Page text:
This time, the Bucs show blitz from both sides of the field. The corners are playing tight coverage, including Carlos Hendricks, who is defending Broussard.

The snap brings two blitzers to the line — from the exact same place as three plays before. Those two blitzers, in fact, are part of the five pass rushers the Bucs send, which are all picked up. First-round pick Gaines Adams, oddly enough, drops back into coverage of the tight end while playing on the left side. But the tight end does not release and assists the right tackle with a block. The linebacker that showed blitz dropped back into coverage.

Thanks to the blitzers from Garrard's left, that side of the field is now relatively wide open for Broussard to work on Hendricks. Broussard goes three yards and Hendricks herds him inside, where I think he expects help. It comes too late. The linebacker that showed blitz — it appeared to be Ryan Nece — was responsible for the area and was about a half step late in meeting the pass to Broussard.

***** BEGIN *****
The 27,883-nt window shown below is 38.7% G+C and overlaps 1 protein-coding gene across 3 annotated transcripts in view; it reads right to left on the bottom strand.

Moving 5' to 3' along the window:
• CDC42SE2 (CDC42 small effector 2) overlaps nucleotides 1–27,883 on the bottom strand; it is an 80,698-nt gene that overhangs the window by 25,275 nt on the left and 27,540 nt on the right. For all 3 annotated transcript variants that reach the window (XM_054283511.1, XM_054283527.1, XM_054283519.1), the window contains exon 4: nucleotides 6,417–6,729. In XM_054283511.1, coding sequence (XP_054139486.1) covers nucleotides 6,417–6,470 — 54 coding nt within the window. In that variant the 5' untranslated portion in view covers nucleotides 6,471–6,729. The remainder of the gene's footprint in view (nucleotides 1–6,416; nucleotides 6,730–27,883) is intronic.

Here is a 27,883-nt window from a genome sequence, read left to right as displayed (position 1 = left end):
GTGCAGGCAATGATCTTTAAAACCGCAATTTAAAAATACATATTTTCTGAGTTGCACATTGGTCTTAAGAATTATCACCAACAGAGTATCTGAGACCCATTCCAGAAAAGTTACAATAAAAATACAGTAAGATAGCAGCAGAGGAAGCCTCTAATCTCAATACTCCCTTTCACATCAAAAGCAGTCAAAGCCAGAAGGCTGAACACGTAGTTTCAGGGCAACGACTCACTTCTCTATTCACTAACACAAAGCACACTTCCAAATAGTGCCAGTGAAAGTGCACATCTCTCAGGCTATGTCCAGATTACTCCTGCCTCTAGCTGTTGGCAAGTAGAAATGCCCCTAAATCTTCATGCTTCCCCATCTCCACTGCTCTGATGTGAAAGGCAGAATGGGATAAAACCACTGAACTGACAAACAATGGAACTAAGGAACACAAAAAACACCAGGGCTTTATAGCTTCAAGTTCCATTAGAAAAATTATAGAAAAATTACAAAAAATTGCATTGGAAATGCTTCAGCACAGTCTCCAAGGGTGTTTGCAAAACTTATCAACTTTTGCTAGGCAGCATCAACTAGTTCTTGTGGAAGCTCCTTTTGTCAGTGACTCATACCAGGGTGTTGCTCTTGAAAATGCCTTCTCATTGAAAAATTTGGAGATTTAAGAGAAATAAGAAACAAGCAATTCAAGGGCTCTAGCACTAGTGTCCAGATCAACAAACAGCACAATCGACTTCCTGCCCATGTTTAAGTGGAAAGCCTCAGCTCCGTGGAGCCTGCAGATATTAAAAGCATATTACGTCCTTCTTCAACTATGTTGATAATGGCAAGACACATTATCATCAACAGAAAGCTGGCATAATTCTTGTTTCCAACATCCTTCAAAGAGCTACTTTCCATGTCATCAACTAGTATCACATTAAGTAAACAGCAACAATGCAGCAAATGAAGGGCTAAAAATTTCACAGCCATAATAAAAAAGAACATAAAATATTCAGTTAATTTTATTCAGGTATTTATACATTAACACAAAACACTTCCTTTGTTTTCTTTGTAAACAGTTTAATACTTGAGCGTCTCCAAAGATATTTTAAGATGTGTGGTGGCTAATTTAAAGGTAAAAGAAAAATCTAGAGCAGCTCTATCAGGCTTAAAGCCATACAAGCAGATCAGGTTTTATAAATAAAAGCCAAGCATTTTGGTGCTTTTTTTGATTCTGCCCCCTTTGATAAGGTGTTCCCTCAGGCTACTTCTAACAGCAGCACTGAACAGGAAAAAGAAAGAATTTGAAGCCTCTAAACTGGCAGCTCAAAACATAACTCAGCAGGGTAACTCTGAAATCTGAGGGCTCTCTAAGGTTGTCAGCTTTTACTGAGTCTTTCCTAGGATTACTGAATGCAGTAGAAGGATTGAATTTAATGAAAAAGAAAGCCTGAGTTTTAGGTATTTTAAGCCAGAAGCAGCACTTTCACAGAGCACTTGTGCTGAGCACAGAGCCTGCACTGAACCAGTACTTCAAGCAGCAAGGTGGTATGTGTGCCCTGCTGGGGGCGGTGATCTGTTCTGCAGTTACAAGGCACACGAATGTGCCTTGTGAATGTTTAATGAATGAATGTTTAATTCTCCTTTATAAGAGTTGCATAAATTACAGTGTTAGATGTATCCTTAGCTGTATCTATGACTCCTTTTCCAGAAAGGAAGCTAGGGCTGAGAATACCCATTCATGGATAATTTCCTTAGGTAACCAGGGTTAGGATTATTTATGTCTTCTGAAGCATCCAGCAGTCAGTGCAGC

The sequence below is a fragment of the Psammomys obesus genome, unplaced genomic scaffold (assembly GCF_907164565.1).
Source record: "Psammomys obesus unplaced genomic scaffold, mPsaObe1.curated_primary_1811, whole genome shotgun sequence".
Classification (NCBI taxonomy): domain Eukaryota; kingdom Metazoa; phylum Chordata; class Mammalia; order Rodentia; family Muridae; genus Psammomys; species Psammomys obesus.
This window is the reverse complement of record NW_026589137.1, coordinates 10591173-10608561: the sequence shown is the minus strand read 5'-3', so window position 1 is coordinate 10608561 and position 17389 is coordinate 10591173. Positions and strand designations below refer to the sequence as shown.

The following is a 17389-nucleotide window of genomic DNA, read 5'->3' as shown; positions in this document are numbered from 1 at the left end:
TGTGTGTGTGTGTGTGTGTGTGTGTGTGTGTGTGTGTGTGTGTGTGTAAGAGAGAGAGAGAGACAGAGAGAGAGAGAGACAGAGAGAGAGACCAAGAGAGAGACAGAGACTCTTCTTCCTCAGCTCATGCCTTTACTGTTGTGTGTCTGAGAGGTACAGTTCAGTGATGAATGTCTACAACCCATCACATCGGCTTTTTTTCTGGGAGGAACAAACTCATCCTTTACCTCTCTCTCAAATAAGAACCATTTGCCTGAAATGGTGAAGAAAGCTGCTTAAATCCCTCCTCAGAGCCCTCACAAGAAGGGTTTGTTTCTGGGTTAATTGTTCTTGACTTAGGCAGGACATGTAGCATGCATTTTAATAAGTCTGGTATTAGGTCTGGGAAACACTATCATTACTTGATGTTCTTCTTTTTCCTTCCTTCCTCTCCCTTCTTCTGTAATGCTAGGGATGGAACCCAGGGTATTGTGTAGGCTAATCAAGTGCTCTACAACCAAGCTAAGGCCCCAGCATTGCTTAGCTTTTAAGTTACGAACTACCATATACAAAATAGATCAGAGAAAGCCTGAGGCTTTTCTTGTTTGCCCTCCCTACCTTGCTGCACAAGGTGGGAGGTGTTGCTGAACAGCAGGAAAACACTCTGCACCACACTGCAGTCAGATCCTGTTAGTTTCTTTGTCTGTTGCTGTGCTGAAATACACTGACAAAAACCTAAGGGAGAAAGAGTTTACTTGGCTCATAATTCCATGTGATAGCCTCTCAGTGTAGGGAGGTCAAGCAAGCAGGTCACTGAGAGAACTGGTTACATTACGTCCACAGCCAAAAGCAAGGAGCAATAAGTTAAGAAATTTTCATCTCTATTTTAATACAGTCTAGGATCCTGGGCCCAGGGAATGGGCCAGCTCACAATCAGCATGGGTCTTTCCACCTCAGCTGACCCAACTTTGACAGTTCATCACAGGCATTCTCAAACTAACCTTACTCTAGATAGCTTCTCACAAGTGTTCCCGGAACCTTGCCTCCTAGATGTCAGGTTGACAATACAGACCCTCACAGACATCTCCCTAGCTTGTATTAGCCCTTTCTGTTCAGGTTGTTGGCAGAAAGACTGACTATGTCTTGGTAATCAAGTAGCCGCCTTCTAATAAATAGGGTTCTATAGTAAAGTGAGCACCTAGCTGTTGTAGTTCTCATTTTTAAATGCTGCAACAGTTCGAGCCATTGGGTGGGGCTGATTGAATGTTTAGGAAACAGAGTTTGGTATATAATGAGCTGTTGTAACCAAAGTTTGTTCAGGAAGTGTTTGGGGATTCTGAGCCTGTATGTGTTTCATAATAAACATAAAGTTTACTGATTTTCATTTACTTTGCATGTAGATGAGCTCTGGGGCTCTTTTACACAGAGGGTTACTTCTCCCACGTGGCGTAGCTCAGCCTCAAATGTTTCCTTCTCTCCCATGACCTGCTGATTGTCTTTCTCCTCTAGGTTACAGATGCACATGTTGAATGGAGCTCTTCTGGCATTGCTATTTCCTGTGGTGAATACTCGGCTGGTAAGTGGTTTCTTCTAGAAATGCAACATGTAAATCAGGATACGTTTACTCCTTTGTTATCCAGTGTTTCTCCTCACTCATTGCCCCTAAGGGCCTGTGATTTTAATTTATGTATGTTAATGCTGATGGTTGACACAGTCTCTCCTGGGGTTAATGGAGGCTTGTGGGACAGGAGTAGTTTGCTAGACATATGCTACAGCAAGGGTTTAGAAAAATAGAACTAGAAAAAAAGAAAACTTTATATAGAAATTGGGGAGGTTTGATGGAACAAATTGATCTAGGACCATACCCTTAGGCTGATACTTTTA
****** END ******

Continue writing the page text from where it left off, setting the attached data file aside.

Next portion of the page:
There are inherent dangers in blitzing in pass situations, and one of the biggest is the reliance on defensive players to make plays in one-on-one situations. In these two instances, the Bucs chose to blitz and put pressure on their defenders to make plays. But they didn't. That's likely a theme the Bucs' coaching staff will hit on this week — making plays when the opportunity presents itself, and especially when one made play can force and punt and potentially give the offense good field position.

Matthew Postins covers the Buccaneers for and the Charlotte Sun-Herald in Port Charlotte, Fla. He is a member of the Pro Football Writers Association and has won national awards for his Buccaneers coverage from the PFWA, the National Newspaper Association and the Associated Press Sports Editors.